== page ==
Of special note is Kolindoor, identified on the map with a blue ring around the yellow star. This planet was not originally on the map. Its coordinates were obtained by the PCs after a new PC joined and the others helped him obtain it from hidden ruins on Mandalore. 

Conceits: The prevailing themes of the campaign were as follows...

The PCs were bad people ashamed or tired of being bad. They sought redemption. 
They were good at being bad but sort of bad at being good. 
The campaign's take on The Force was that it was much like Karma. 

The Opening:

The campaign opened with the PCs, a group of Gangsters, and a group of Imperials in a firefight on the planet Ord Itani. I made references to a deal, a botched job, a double cross, and a desperate squad of Imperials swooping in to claim the prize. 

Improvised dialogue between the Players/PCs filled in the details. The Gangsters hired the PCs to get Spice from Kessel. Imperials showed up so the PCs dumped their cargo and the Imperials found nothing. The PCs never dumped anything; it was a trick. They reached Ord Itani and gave the Spice to the Gangsters but the Imperials followed the PCs there and demanded the shipment. The Gangster refused to pay the PCs since they brought the Imperials to them. 

Blaster fire and chaos ensued. 

PC party splits up. Three hold off the enemies with blasters, smoke bombs, and some neat tricks using the environment of the jungle spaceport. Two sneak off to the docking bay where their ship is to get it ready to leave. One steals a Speeder Bike and attempts to nab some of the Spice.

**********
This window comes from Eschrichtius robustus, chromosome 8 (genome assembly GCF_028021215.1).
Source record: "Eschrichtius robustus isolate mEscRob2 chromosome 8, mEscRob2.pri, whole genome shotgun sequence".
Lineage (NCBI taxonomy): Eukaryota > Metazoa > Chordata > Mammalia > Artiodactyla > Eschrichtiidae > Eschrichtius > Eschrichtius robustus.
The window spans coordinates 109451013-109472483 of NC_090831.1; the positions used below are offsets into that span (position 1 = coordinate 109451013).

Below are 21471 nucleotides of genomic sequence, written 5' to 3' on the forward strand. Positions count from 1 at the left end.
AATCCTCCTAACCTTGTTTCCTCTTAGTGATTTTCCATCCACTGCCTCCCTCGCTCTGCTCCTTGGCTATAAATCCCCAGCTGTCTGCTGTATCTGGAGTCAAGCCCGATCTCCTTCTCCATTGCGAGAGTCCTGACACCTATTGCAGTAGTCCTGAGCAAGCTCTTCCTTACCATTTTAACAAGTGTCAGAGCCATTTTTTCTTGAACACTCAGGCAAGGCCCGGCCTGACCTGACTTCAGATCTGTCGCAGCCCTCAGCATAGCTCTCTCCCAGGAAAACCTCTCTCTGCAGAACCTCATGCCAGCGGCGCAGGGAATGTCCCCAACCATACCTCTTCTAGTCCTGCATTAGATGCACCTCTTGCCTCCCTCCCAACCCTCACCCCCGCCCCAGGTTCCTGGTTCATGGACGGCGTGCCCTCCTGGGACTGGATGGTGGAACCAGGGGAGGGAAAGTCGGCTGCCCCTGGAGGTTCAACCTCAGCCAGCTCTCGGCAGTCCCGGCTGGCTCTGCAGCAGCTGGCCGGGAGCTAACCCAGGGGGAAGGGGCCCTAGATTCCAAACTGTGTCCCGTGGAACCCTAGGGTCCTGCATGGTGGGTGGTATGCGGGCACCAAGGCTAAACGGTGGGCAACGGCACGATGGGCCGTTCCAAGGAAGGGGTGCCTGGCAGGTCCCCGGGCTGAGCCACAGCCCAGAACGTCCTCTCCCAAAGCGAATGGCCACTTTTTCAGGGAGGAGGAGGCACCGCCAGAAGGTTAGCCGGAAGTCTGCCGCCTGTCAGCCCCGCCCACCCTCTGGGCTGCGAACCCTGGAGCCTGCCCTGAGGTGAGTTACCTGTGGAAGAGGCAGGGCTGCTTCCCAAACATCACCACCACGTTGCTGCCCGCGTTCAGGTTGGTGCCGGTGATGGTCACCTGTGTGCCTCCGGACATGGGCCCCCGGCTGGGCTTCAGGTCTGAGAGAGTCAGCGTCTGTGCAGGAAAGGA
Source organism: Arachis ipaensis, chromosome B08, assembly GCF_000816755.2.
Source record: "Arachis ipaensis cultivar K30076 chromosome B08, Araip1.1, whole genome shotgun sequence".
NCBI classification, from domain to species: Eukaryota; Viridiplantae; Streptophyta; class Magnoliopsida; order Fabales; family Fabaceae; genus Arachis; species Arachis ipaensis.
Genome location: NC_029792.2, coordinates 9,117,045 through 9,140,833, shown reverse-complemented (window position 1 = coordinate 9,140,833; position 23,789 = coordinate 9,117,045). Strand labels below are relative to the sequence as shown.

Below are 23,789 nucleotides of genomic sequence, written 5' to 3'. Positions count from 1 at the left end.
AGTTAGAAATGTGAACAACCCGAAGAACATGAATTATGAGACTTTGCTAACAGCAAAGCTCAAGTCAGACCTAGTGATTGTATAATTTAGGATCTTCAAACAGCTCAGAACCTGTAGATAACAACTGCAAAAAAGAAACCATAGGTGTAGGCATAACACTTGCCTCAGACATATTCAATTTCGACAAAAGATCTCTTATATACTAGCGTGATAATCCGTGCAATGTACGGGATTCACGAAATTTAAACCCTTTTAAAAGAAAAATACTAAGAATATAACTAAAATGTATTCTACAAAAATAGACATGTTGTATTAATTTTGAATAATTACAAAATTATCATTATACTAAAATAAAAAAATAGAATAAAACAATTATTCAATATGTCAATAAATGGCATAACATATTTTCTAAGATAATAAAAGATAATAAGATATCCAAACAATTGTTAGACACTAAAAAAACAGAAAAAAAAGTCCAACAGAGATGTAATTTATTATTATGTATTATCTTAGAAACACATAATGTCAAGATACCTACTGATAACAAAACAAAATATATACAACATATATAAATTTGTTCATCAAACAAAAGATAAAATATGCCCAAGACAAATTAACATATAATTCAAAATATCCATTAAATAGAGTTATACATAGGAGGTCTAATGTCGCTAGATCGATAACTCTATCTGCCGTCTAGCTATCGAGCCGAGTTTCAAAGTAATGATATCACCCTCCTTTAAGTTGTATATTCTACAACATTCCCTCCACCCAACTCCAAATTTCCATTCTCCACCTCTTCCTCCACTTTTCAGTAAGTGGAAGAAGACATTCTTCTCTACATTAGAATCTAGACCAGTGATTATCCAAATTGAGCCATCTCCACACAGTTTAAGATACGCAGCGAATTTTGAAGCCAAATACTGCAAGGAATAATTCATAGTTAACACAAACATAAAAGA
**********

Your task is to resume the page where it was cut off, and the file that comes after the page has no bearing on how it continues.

A bit later, the ship flies right over head and picks up the rest of the party. The guy on the Speeder Bike gets one case of Spice and drives the cycle into the PC freighter's cargo hold. One PC manages to get the Imperials and Gangsters shooting each other more than they shoot the PCs. Still and all, two of the PCs are badly wounded. 

Escaping into space, the freighter is soon pursued by Gangster ships and TIE Fighters. The players ask me where they should jump to next. 

This is key. I said, "I don't know. It's your ship. Where do you want to go?"

Absorbing this, the PCs check their Nav Computer to see what's near by and what are these places like. They decide to go to Gardine, an original planet not far from Tatooine. It is independent of the Hutts and a good place to lay low because its largely unpleasant and few want to go there (heheh). The PCs eventually find Gardine so cool they make it their unofficial base of operations.